Cash buyers get better deals. They can negotiate substantial discounts on the asking price for properties, sometimes even as much as 50% below market value if there’s a really motivated seller.
The need to get a mortgage slows things down and can take months, so the ability to get the deal done in under a month can be very attractive to a seller who wants to get money out and move on.
I’ve explained how bridging works in many of my blogs, but to really see how it operates here’s a fairly typical case study.
The investor: An experienced investor, but not with bridging finance. He had about £38K in actual cash available.
The property for sale: A former care home, originally a terrace of six houses, that had closed due to the owners being unable to afford to meet the Care Quality Commission standards. It had been on the market for some time – with no interest.
The asking price: £350,000
The plan: To apply for...
I am considering buying a flat that was converted in 2008 – without planning permission. The landlord tried to get retrospective planning permission two years after conversion (2010), but the Council rejected the application.
Now the property is up for sale and I think a bridging loan wouldn't be a problem, but a mortgage company would ultimately require an indemnity policy. Is there a helpful solicitor willing to scan through the papers for me before I spend ludicrous amounts of money on a no-go?
Bridging finance would certainly work in terms of securing the purchase.
A mortgage lender would require a legitimate conversion, not the current illegitimate one – in other words, a Certificate of Lawfulness.
To get a mortgage you, as the new owner, will need to get planning approval (CoL) for the flat. No planning approval = no mortgage = no way to repay the bridging loan. An indemnity policy is a red herring.
We are converting a 4-bed house into 2 x 1 bed flats and 2 x 2 bed flats. We were going to sell, however we are now thinking about forming a company, keeping and renting them through this. Which lenders lend on a development which has just started please? Should we put one property into a company or four separate units?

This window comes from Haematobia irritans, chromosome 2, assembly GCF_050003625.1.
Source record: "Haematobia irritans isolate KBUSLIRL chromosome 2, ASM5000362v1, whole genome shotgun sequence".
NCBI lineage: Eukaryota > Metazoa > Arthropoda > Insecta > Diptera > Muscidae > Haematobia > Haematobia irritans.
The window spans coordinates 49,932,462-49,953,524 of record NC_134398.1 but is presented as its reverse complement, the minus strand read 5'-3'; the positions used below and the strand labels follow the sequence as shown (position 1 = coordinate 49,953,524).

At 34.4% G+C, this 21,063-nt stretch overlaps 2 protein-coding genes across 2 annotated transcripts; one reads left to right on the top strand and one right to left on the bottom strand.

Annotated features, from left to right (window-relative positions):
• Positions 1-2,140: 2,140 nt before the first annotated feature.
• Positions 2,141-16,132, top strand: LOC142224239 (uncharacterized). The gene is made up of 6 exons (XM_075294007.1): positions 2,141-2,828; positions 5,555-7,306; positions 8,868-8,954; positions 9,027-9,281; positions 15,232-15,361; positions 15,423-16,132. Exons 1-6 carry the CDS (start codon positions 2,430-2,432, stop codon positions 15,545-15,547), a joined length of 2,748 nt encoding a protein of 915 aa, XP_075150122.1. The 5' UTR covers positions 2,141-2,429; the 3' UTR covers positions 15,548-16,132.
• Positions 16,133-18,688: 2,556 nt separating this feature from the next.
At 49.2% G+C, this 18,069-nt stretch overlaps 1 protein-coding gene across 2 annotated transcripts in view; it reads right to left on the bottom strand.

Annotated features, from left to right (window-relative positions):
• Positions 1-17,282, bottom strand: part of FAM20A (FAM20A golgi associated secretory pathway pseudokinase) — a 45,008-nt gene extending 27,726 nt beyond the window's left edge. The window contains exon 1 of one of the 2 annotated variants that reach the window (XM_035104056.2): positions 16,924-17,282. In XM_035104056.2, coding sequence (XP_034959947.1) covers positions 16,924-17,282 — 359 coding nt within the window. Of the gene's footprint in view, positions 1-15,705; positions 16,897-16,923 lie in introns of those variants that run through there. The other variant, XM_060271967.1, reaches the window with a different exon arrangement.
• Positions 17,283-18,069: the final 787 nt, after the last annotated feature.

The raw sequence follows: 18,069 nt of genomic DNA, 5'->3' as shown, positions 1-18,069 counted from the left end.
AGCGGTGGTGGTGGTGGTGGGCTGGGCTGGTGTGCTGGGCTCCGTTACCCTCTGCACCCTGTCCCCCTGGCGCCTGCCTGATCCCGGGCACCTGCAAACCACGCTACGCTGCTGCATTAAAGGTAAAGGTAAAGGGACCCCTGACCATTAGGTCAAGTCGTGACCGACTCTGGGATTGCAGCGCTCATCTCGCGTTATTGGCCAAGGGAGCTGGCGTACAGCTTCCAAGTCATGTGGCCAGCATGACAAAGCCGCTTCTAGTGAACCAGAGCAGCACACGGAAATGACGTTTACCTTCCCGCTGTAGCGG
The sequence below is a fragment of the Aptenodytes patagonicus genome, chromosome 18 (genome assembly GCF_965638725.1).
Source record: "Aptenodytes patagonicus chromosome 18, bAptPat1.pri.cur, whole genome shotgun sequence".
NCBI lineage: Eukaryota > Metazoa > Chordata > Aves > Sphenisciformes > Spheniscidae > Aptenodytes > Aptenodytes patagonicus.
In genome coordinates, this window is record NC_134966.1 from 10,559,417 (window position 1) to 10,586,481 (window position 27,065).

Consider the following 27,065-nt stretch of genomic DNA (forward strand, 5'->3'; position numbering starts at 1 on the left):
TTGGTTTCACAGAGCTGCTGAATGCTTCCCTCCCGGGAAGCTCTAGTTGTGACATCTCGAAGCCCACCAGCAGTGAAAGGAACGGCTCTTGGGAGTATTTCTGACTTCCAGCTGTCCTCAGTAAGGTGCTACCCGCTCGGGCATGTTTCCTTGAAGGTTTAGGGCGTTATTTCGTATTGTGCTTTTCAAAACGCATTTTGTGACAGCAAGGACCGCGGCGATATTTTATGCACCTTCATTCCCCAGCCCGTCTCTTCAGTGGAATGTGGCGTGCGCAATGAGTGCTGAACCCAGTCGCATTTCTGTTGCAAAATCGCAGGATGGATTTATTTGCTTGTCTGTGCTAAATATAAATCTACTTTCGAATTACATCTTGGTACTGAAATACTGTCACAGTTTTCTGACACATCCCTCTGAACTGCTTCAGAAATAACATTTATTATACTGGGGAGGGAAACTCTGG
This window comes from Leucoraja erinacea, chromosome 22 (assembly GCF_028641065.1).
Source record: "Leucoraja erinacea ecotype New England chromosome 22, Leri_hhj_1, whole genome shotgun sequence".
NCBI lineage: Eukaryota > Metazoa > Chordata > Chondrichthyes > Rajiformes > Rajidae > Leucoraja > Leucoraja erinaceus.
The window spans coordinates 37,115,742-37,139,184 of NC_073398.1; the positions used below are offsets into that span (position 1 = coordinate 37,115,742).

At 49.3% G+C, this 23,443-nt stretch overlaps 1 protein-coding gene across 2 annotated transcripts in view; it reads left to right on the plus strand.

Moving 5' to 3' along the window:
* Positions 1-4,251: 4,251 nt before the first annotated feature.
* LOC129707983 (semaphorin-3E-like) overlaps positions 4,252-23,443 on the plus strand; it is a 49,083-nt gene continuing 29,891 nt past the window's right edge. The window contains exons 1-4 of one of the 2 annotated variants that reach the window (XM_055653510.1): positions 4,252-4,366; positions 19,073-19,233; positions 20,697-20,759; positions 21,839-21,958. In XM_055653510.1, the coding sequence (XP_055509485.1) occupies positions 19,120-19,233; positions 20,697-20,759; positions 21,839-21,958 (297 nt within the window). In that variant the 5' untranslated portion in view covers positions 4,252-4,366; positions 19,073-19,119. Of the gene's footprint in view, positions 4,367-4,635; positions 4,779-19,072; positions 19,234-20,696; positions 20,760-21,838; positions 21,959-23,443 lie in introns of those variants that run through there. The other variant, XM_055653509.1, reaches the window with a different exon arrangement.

We bought it in joint names personally with a mortgage. We have done the footings and part of the build.
If you want to keep a property converted into four flats that will be a commercial mortgage and it will be possible to keep the property on a single title post conversion.
One point to clarify; presumably you have obtained planning permission to convert into four flats, or you bought the property with existing planning permission? No mortgage lender will touch an illegal conversion with a bargepole and it is the first thing any lender’s surveyor checks with the local planning office when valuing converted flats.
I have been sourcing properties now for nearly 12 months and now I am looking to buy my first property to flip or rent, but I would like to clarify the processes I need to go through.
I am looking to buy a 3-bed terrace and split it in to two 1-bed apartments. Can I split the title through permitted development? What costs are there in this?
I want to use a money in/money out strategy via bridging – what is your advice?
First things first, this is not a Permitted Development deal; to convert a house to flats requires Planning Permission. Many landlords have just gone ahead and carried out a conversion without planning approval, unaware that they have just made their property unmortgageable; no lender will give a mortgage on an illegal conversion. (This is one of the goldmine categories of unmortgageable properties that I teach investors to make outrageous offers on at my workshops, as it is cash buyer territory only.)
So the first step...